Review Summary: Some Malcolm Gladwell, David Bowie meets Kanye shit33 of 33 thought this review was well written
On The Heist
, Macklemore & Ryan Lewis pay homage to where hip-hop has been, while showing the genre where it’s going. Instead of keeping Ryan Lewis, who does the production on this album, relegated to album sleeve credits, Lewis rightfully shares title billing with Macklemore, rapper and lyricist. The duo create a brilliant album that mercilessly reinvents what rap can and could be.
Lewis’s production is instrumental in the success of the album. Lewis knows exactly when to show restraint, and just when to let loose to perfectly complement Macklemore and the assorted guest vocalists on the album. Throughout The Heist
, Lewis shows an incredible amount of range in creating beats. And with old-school flavor, atmospheric electro-pop worthy of the trendiest indie-pop darlings, restrained piano driven tracks, over-the top grandiose anthems, and even a banjo, boy does Lewis show range.
Despite the seemingly stark differences musically, the songs meld into one coherent album. Whether it’s the looping of a scream in the background of “Make the Money,” or the sleazy, ‘80’s style synthesizer in “Neon Cathedral ft. Allen Stone,” Lewis expertly sets the tone for the songs on the album. Lewis’s real standout track, however, is the completely instrumental “Bombom ft. The Teaching.” Starting with a lone piano, Lewis and The Teaching (a piano, bass, and percussion trio) create a multilayered ballad that morphs into a pounding club anthem. Growing to a false climax, the music cuts out halfway through the song to the sound of fireworks in the distance, before starting stronger than when it stopped. This is a master at work here.
While Lewis’s production is fresh and innovative, Macklemore’s rapping is nothing groundbreaking. His flow is smooth, and he comfortably goes to 11 and back without a second thought. How he raps is nowhere near as noteworthy as what he raps. Common hip-hop themes make appearances in Macklemore’s lyrics, but in a different light than seen before. When making statements of greatness on the opening track, “Ten Thousand Hours,” Macklemore forgoes other rappers or mainstream celebrities, and instead compares himself to Malcolm Gladwell, Keith Haring, and Jean-Michel Basquiat. “Thrift Shop ft. Wanz” celebrates the frugality of hand-me down style- “They be like oh that Gucci that’s hella tight/I’m like yo, that’s $50 for a t-shirt/Limited edition? Let’s do some simple additions/$50 for a t-shirt? That’s just some ignorant bitch shit.” Macklemore continues his attack on the consumerism of America with “Wings,”- “My movement told me be a consumer/And I consumed it.”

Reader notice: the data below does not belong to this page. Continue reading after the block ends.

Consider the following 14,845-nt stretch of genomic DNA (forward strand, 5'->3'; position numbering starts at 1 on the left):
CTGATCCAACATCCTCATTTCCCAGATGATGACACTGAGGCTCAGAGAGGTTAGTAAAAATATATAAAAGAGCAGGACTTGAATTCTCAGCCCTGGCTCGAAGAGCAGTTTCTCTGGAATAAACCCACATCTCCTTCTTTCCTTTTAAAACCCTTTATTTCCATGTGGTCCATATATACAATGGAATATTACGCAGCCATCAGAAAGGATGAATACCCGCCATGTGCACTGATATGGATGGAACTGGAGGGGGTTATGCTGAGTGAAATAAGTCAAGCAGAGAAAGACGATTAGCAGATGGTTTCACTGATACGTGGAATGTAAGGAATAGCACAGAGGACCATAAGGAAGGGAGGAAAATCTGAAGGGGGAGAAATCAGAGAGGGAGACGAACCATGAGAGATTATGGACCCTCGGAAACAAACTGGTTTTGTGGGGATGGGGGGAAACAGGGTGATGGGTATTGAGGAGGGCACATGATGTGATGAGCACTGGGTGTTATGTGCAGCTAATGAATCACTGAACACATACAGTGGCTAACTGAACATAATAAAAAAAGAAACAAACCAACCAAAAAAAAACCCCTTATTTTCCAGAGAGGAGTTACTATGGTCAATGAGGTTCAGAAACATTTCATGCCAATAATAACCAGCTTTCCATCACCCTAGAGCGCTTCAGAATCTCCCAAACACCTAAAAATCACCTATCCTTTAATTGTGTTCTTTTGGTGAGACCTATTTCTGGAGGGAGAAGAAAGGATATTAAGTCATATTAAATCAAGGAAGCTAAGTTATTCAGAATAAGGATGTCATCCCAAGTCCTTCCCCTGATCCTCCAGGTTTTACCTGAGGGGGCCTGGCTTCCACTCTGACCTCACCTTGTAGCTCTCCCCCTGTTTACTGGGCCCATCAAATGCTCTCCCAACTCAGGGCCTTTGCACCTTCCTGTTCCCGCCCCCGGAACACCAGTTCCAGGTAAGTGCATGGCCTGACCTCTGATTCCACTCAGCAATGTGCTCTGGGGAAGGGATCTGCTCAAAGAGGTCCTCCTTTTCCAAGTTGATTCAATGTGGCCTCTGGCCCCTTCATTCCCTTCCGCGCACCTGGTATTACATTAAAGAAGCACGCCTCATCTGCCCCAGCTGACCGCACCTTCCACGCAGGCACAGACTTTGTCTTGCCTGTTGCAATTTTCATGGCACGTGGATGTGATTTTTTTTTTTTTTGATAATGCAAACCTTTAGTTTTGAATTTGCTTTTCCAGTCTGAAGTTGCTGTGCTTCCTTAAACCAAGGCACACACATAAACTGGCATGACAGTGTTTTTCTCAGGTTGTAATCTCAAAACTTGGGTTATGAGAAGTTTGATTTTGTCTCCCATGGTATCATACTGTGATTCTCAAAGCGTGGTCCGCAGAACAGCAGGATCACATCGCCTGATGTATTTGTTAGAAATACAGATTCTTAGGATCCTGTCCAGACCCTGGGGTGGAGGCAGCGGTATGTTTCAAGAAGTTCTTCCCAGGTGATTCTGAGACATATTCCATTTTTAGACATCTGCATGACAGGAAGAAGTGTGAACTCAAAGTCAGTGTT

Macklemore’s takes on greatness and materialism are new and refreshing, but he makes points to venture into territory that other rappers rarely (if ever) dare enter. Delving into the deeply personal territory of addiction on “Neon Cathedral ft. Allen Stone,” and the consequences of relapses on “Starting Over ft. Ben Bridwell,” Macklemore bares his soul and his story on the album, creating two beautifully introspective tracks. This sort of vulnerability is almost non-existent in the pissing contest that is the modern rap game. “Wake ft. Evan Roman” is a frank examination of what it’s like to be a white musician in the predominantly black hip-hop world. Most white rappers would be offended by the mention of their race, while Macklemore addresses the issue head on. “White privilege, white guilt/at the same damn time.” And then there’s the song that’s creating a bit of a firestorm on YouTube right now- “Same Love ft. Mary Lambert” Macklemore declares his support for the LGBT community (“No freedom til we’re equal/Damn right I support it,”) and chastises the hip-hop community for it’s rampant and pervasive homophobia. With an accompanying video that shows the life of a gay man growing up, most mainstream rap and hip-hop publications seem to so far be ignoring its existence. As straight men, it takes some balls for Macklemore and Ryan Lewis to stand in solidarity with the queer community.
While I’ve lauded Lewis and Macklemore, the featured supporting artists are all great additions to the album, and deserve recognition. They all do wonderful jobs of framing verses with beautiful hooks, and add catchiness to songs that might otherwise be considered abrasive.
is inventive and original. In fact, this album is almost perfect. Except, however, for one song. “White Walls ft. ScHoolBoy Q & Hollis” glamorizes the offensively stereotypical rap favorites of Cadillacs, rims, and hoes. ScHoolBoy Q’s verse, with lines like “White hoes in the back seat snorting coke” are so glaringly out of place that I’ve been trying to figure out if I’m misinterpreting the song. On an album that attacks name brands, eschews misogyny for inclusiveness, and chronicles substance abuse, hoes snorting coke in a Cadillac seem out of place. It’s a sour note that throws off the rest of the otherwise brilliant album.
is definitely not an album to miss. It’s original enough that fans of rap should love it, but still accessible enough for the rest of the populace to enjoy. Catchy and innovative, this album deserves all the attention it gets. Following his recognition in XXL’s Freshman Class 2012, this release has made Macklemore’s rising star impossible to ignore, and proves that Ryan Lewis is a force to be reckoned with.